I’ll say that Avengers: Age of Ultron is stronger in its sum than in its parts. And its strength is being just like the comics its based on. Many of the action sequences are just like comic panels come to life. Again, I saw the spirit of George Perez’s art in many of the cinematic sequences. And the characterizations of all the heroes definitely captures the spirit of their comic book counterparts. Every actor not only looks like the heroes in the comics but their “voices” sound just like the ones in our heads when we’re reading a comic book.
Another strength of the movie is that it does have a fun energy about it. What I liked most about it is that and that in spite of all the destruction that transpired Earth’s Mightiest acted like Heroes. They fought to stop the bad guys. They made every effort to protect and preserve human life. In spite of their personal issues and their flaws they all remained heroes to the end.
There was a great sequence where Hawkeye talks to the Scarlet Witch about being the guy with only a bow and arrow in incredibly dangerous situations. That one scene OWNS everything the CW tried to do with its pathetic Arrow Show over the last three seasons. THAT is the spirit of who Green Arrow is and what he’s about. Fighting for the little guy because he is the little guy. And making a big impact with small actions. The scene where he goes to save the boy who was left behind in the city was one of the most powerful statements in the movie about being a hero. We needed more scenes like this. Now if Quicksilver had lived to understand the motivations for Hawkeye’s heroics the scene would have been absolutely perfect. Unfortunately, Whedon had to kill him the same way he killed Anya in the series finale of Buffy, an ancillary death that was just there and had no real emotional impact on the story.
Unfortunately being just like a comic book has its fair share of disadvantages as well. Cinematically being just like a comic book is actually one of the things that holds Avengers: Age of Ultron back from being the great film it could have possibly been. I believe the first plot point was telegraphed to the audience in that Hulkbuster Iron Man Vs. Hulk battle scene. Yeah, the fight was exciting, but like the end of the first issue of a three issue comic arc, but from a screenwriting perspective I saw it coming a mile away. And all the unexplained story points and unexplored concepts led to a very uneven story that remained very rough in quite a few places. There wasn’t much craft when it came to the screenplay for Avengers: Age of Ultron and it showed onscreen in the pacing and story points. It’s these little nuances that make a screenplay a tight, well-crafted story and I didn’t see much of that rock-solid screenwriting he used on Buffy: The Vampire Slayer applied when adapting the story for this sequel. Yeah, Whedon captured the spirit of Earth’s Mightiest Heroes in his script, but he violated the letter of too many basic screenwriting rules to get there.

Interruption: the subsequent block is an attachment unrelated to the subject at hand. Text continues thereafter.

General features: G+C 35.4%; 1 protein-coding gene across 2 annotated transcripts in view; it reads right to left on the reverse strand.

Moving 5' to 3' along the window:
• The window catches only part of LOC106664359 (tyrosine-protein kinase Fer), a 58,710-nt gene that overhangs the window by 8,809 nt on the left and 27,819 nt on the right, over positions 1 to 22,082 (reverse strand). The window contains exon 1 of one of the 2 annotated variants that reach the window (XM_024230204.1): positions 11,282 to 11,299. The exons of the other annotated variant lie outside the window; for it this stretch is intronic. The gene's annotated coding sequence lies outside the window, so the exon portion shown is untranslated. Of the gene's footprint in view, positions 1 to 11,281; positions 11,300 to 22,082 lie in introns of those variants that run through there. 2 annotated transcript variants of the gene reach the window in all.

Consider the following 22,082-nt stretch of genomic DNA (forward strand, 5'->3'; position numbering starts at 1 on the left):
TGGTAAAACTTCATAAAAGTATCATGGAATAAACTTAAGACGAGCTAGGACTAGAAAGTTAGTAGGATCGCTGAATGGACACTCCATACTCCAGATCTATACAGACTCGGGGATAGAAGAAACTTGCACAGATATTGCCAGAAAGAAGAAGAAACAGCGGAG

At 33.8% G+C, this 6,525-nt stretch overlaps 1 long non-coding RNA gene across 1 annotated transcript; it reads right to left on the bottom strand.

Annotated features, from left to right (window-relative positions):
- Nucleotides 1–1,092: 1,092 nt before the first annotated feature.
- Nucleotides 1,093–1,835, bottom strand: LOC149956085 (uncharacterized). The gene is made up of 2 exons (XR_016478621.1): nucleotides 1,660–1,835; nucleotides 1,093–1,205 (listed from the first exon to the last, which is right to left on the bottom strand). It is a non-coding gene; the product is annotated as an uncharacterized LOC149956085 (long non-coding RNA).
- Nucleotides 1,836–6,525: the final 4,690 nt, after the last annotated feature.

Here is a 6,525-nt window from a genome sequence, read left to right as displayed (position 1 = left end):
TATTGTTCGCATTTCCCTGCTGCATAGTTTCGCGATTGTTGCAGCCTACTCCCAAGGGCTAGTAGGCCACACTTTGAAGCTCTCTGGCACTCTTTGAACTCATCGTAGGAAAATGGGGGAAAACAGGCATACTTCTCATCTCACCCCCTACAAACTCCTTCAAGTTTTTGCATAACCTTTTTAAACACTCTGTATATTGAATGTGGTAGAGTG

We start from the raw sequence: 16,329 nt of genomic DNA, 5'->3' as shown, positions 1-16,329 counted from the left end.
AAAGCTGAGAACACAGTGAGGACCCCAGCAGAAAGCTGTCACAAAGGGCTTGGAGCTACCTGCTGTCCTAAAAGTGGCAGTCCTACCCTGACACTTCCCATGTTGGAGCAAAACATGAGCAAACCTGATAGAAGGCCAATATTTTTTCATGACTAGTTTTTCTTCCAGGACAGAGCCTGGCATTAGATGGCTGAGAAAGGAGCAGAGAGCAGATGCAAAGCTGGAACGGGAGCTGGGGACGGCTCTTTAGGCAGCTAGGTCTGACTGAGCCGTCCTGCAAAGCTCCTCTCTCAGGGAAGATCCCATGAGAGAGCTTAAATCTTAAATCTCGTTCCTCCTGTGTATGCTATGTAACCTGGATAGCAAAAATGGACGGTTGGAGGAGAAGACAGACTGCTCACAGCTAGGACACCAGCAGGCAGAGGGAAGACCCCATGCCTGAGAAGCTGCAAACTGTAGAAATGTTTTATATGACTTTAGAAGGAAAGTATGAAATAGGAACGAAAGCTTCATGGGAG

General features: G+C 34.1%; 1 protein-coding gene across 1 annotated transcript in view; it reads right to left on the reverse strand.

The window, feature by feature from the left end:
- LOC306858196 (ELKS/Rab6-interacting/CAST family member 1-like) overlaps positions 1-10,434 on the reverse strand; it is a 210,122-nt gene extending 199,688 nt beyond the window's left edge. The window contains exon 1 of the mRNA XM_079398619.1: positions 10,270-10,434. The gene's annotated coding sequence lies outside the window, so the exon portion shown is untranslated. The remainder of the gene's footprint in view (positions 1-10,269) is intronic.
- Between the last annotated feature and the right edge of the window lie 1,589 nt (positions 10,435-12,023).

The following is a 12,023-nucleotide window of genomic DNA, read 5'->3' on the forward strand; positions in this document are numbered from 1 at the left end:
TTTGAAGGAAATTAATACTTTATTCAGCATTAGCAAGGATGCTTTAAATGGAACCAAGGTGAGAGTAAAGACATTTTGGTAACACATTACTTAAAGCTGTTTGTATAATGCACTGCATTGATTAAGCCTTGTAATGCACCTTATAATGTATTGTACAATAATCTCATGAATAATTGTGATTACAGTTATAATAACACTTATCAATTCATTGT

The other big issue I have with Avengers: Age of Ultron were the special effects. There were JUST TOO MANY OF THEM. There was so much going on in some of the fight scenes it was like the movie had Michael Bay level ADHD. Some scenes were Michael Bay Transformers level crazy in terms of business. It was impossible to keep up with everything that went on in some cases. A special effect enhances the story and shows us something about the actions that define the character or moves the story forward. Unfortunately when there’s too many things going it gives you a headache. Advice for Mr. Whedon next time: LESS IS MORE.
The third issue I have with Avengers: Age of Ultron is that it just tried to cram too much story into one movie. Avengers: Age of Ultron feels like over 200 issues of Avengers Comic books crammed into one three-hour film. We go from the creation of Ultron, the introduction of the Scarlet Witch and Quicksilver, the creation of the Vision and the introduction of the Avengers Academy all in one movie. It was like having ten movies worth of story in one film and in some cases it was a bit overwhelming to take in all these little details. Again, LESS IS MORE.
Joss Whedon says he was under a lot of pressure to top the first Avengers film. Well, here’s some advice from Shawn James the writer: Don’t try to top yourself. All that’s going to do is make you crazy and anxious. Don’t try to meet or exceed someone elses’ expectations, just tell your story and the audience will appreciate it.
What I’ve learned from my two decades of experience writing serialized stores like the Isis series and The Temptation of John Haynes is to take each story as its own. Yes each story connects with previous ones, but each story is its own entity with its own beginning, middle and end. Once a writer applies this approach their lives will be a whole lot easier. Continuity doesn’t have to be drum tight, but easy enough for a child to follow the basic details.
And another thing I’ve learned is that less is more. Smaller and simpler often has a bigger impact on the audience than big and elaborate It’s the little things a writer puts in a story that stays with them and allow them to connect with the characters. Stories are about people. Unfortunately it was very hard to connect with any of the characters in Avengers: Age of Ultron on a human level because so much was going on and so many characters in a single frame. People were there, but it was hard to care about any of them.
Again, I’ll say go out and go see Avengers: Age of Ultron. It’s a fun entertaining film with a fast pace and lots of action. I wasn’t going in expecting anything but an action movie and that’s what I got to see, a good, not great action film. When it comes to these Marvel Studios movies I’d just like to see a little more craft on the screen. For the big budget movie I didn’t expect to see so many rookie mistakes in the screenplay and the special effects. I’m hoping for Avengers 3 or the rest of the Phase 2 and 3 Marvel Studios films everyone starts to understands that less is more and focuses more on making the plots tighter and better developing the characters. People go to the movies to see people and I’d like to see a bit more humanity in these Marvel Super hero movies.